Albuquerque police on Thursday identified the officer who was shot during a traffic stop as a former Army paratrooper and nine-year veteran of the department.
Officer Daniel Webster was shot several times after pulling over a motorcycle for an allegedly stolen license plate at around 7:45 p.m. (9:45 p.m. ET) Wednesday.
Webster remained in critical but stable condition Thursday, Albuquerque police said. Police said he is a highly decorated officer and was named Uniformed Officer of the Year in 2013.
"For every single breath he takes, he’s fighting right now," Albuquerque Police Chief Gorden Eden, Jr. told reporters. Webster was shot several times, including in the face near his chin, authorities said.
The alleged shooter, Davon Lymon, 34, has been charged with a federal count of possession of a weapon as a convicted felon, which carries a maximum sentence of 10 years in prison.
State charges of attempted murder and aggravated battery on a police officer with a deadly weapon will also be filed, Albuquerque police spokesman Officer Tanner Tixier said.
Lymon in 2002 pleaded guilty to voluntary manslaughter for the killing of a 20-year-old man in 2001, and was sentenced to 11 ½ years in prison with credit for 390 days already served, according to court records.
Lymon was released on parole in 2011, he violated his parole and was sent back to prison, and was released in 2013, a spokesperson for the New Mexico Corrections Department said.
On Thursday, Eden criticized what he called "turnstile justice" and said the state needs stricter laws to keep repeat violent offenders off the streets.
Eden also referenced the road-rage killing of a 4-year-old on an interstate on Tuesday, which was allegedly carried out by a suspect with prior violent felony arrests between 2006 and 2014, but no convictions.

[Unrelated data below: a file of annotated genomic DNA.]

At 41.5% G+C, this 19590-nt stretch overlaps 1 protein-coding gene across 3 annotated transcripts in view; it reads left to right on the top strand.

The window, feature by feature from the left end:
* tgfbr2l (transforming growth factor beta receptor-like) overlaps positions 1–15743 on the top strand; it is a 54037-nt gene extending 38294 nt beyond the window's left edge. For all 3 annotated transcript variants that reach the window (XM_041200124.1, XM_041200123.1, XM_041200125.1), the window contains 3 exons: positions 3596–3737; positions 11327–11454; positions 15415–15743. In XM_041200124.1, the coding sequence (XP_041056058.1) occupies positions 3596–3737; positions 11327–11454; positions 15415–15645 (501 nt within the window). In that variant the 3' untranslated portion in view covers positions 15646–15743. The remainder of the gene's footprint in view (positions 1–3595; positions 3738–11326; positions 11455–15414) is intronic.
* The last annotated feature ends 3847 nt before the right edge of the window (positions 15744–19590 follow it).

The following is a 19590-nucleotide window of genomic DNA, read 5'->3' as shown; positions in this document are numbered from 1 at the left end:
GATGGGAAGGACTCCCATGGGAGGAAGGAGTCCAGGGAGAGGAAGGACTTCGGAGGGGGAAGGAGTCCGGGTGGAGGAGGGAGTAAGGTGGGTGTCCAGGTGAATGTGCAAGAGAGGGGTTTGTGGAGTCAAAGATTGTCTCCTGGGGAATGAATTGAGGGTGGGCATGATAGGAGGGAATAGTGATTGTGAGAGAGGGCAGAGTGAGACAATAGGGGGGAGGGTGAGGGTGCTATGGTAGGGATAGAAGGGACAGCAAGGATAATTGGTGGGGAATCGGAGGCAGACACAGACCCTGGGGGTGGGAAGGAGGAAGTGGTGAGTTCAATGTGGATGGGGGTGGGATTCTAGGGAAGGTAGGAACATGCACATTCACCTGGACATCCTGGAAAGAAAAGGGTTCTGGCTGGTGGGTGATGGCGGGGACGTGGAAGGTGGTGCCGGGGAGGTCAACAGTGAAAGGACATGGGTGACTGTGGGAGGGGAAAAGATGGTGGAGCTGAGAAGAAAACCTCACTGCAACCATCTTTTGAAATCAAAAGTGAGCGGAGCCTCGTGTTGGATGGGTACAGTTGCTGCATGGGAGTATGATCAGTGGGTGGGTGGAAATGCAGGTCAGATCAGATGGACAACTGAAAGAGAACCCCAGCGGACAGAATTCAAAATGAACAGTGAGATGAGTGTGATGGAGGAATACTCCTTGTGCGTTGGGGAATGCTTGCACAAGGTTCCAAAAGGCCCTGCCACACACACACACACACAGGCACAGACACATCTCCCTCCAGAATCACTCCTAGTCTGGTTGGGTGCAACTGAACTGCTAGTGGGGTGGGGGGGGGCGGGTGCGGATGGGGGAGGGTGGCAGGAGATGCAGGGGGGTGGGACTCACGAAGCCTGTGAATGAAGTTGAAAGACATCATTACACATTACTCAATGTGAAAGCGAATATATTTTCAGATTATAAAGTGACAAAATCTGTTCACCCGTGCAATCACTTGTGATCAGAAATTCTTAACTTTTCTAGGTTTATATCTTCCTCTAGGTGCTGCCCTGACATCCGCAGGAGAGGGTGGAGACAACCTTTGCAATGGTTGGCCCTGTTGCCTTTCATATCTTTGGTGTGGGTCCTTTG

"I think the two incidents that happened in the last two days — If we had a criminal justice system that wasn’t turnstile justice, we would not have a dead 4-year-old, and we would not have an officer struggling to take every single breath that he’s attempting to take," Eden said.
Webster pulled over Lymon’s motorcycle for an allegedly stolen license plate in a Walgreens parking lot, and had handcuffed Lymon’s left wrist when Lymon complained his right shoulder was hurting, according to the criminal complaint.
As the officer reached forward to attach the other handcuff to the motorcycle handlebar, Lymon pulled out a handgun and started shooting, the complaint says, and then fled on foot.
More than 100 law enforcement officers scoured the neighborhood for the gunman, and residents were warned to lock their doors.
Lymon was found hiding in a shed two blocks away from the scene of the shooting, and officers sent police dogs after him, according to the criminal complaint. A Taurus handgun believed to have been used in the shooting was found in an empty lot, authorities said.
Lymon was still being treated at a hospital Thursday for injuries he suffered during the arrest, Albuquerque police said.
The U.S. Attorney's Office for the District of New Mexico said they will prosecute Lymon under a federal initiative designed to target repeat violent offenders.
Eden said a Veterans Affairs hospital nurse, who he only knows as “Rose,” was in a Starbucks near the scene of the shooting and rushed over to provide CPR to the officer.
"It’s that immediate action by somebody who knew CPR, who decided that they were going to make a difference that helped Dan survive," Eden said.
"Rose, we don’t know who you are but we love you," Eden said.